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COURSE SYLLABUS

NEW YORK CITY COLLEGE OF TECHNOLOGY


DEPARTMENT OF MECHANICAL ENGINEERING TECHNOLOGY

MECH 3610 PRODUCT DESIGN I

Instructor: Angran Xiao


Office: V534
Telephone: ext. 5239, Email: axiao@citytech.cuny.edu
Office Hours: As published on blackboard

1. Catalog Description and Credit Hours of Course:


Basic theory and key factors related to successful product design and development. Topics include basic
product development processes, product opportunities identification, style and technology integration,
value opportunities, brand strategy and product strategy, and integrated approach to product design. Case
study method is used to demonstrate design process.
3 course credits, 2.0-classroom hours, and 2.0 Lab hours

2. Prerequisites:
MECH 1233, MECH 3510

3. Textbook
Karl Ulrich, Steven Eppinger, Product Design and Development, 6th Edition, McGraw Hill, ISBN-13
9780078029066
References:
Kevin Otto, Kristin Wood, Product Design, Prentice Hall, ISBN-13: 9780130212719
Jonathan Cagan, Craig M. Vogel, Creating Breakthrough Products: Innovation from Product
Planning to Program Approval, FT Press, ISBN-13: 9780139696947

4. Instructional Objectives and Assessment


In this class, students are expected to:
a. Understand the basic product design and development process tools. Organize product design teams
and generate product development plans.
Evaluation:
Students will demonstrate comprehension in using various product development tools, organizing
design teams and creating product development plans.
b. Utilize the techniques for identifying breakthrough opportunities. Understand the effects of social,
economic, and technological forces on the creation of new products.
Evaluation:
Students will demonstrate comprehension of the new design philosophy and techniques used to identify
opportunities for developing new products.
c. Identify key elements or opportunities that add values to a product.
Evaluation:
Students will display competency in utilizing seven key elements to enhance a product: emotion,
aesthetics, identity, ergonomics, impact, technology, and quality.
d. Understand the product design and development processes and organization.
Evaluation:
Students will demonstrate skills in organizing information and in developing plans and processes
related to new product design.
e. Identify customer needs and produce product specifications.
Evaluation:

1
Students will demonstrate skills in converting customer input into design specifications.
f. Generate design concepts and test design concepts.
Evaluation:
Students will illustrate skills in generating design concepts, screening various options and performing
tests to verify design concepts.
g. Create product architecture and portfolio architectures.
Evaluation:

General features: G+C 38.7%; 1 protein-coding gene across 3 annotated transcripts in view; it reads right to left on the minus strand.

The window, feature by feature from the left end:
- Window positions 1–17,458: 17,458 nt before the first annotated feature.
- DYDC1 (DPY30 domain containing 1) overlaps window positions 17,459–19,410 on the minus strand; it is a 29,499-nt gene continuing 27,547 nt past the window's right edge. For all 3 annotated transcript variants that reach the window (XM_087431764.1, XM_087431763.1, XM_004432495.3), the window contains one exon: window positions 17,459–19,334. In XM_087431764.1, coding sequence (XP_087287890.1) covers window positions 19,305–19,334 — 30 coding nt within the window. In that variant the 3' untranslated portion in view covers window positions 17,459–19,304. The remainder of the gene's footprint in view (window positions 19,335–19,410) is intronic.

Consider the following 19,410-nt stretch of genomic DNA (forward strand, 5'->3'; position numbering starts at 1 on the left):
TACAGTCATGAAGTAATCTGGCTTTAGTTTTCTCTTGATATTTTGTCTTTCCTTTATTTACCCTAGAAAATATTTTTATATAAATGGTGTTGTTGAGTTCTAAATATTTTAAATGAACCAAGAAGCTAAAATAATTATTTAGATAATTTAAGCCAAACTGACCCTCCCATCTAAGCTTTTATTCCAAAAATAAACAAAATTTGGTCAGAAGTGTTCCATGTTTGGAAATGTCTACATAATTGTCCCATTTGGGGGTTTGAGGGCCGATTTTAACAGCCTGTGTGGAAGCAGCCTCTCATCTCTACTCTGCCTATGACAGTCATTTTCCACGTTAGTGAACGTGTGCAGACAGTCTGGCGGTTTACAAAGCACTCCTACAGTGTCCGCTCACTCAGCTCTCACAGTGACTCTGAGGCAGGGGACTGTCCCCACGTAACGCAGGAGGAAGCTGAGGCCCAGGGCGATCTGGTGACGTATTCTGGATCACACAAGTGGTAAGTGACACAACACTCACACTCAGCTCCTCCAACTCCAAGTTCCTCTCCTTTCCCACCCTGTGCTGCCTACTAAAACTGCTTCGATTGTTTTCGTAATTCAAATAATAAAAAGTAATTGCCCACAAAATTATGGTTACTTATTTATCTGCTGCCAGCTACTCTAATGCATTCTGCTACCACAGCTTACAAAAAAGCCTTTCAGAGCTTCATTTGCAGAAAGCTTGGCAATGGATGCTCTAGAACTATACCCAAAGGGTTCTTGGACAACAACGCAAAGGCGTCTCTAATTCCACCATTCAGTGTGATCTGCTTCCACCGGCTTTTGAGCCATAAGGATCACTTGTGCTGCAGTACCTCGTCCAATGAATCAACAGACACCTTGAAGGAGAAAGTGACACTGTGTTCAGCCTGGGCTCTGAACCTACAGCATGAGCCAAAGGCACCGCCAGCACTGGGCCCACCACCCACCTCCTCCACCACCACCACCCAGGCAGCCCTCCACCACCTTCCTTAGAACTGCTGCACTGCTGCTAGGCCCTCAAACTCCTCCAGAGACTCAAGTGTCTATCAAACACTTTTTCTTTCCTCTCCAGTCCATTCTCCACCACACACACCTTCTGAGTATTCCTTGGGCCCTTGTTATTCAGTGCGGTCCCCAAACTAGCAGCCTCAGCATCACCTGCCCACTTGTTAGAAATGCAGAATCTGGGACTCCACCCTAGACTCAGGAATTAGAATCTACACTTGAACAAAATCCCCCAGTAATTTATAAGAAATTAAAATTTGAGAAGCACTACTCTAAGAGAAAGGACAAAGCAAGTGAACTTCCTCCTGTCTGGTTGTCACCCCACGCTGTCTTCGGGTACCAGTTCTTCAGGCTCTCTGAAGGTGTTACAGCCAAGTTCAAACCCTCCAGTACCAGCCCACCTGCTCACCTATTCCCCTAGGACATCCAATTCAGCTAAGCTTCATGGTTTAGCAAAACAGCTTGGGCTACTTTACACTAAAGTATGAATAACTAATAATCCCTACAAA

Student will develop skills in generating product and portfolio architectures.

5. General Course Outline (tentative):

Week Lectures and Labs


1 Overview of Product Design
2 Scoping Product Developments: Technical and Business Concerns
3 Development Processes and Organization
4 Understanding and Identifying Customer Needs
5 Establishing Product Function
6 Product Teardown and Experimentation
7 Benchmarking and Establishing Engineering Specifications
8 Midterm
9 Product Architecture
10 Generating Concepts
11 Concept Selection
12, 13, 14 Final Project
15 Final Exam/Presentation

6. Student Evaluation
Class and group participation starts day one and continues throughout the semester. This course is more
meaningful if you ASK QUESTIONS. Grading will consist of the following criteria.

Class Participation 10%


Quizzes 10%
Assignments 20%
Project 20%
Midterm 20%
Final 20%

7. Student behavior/Classroom decorum


 You must access the class webpage on blackboard for new materials every day during the semester.
 Class participation (10% of final overall grade) is evaluated based on attendance. A student will lose
1% for one late and 2% for one absence.
 Coming in 5 minutes or later after the beginning of the class is counted as late.
 No late assignment will be accepted and no makeup quiz/test will be offered without a justified and
documented excuse (such as doctors note).
 Free discussion, inquiry, and expression are encouraged in this class. Classroom behavior that
interferes with either (a) the instructor's ability to conduct the class or (b) the ability of students to
benefit from the instruction is not acceptable. Examples may include
o routinely entering class late or departing early;
o use of cell phone or other electronic devices except otherwise approved by the instructor;
o repeatedly talking in class without being recognized;
o talking while others are speaking;
o arguing in a way that is crossing the civility line;

2
o surfing websites that are irrelevant to this class, these include instant message, online chart
room, facebook, youtube, etc.

8. Disabilities Statement
If you have special needs addressed by the Americans with Disabilities Act (ADA) and need course
materials in an alternative format, please notify me immediately. Reasonable efforts will be made to
accommodate your special needs.

9. Academic Dishonesty
Students are expected to do their own work on all graded course assignments including quizzes, tests, etc.,
except when otherwise assigned by the instructor. Cheaters will fail this class.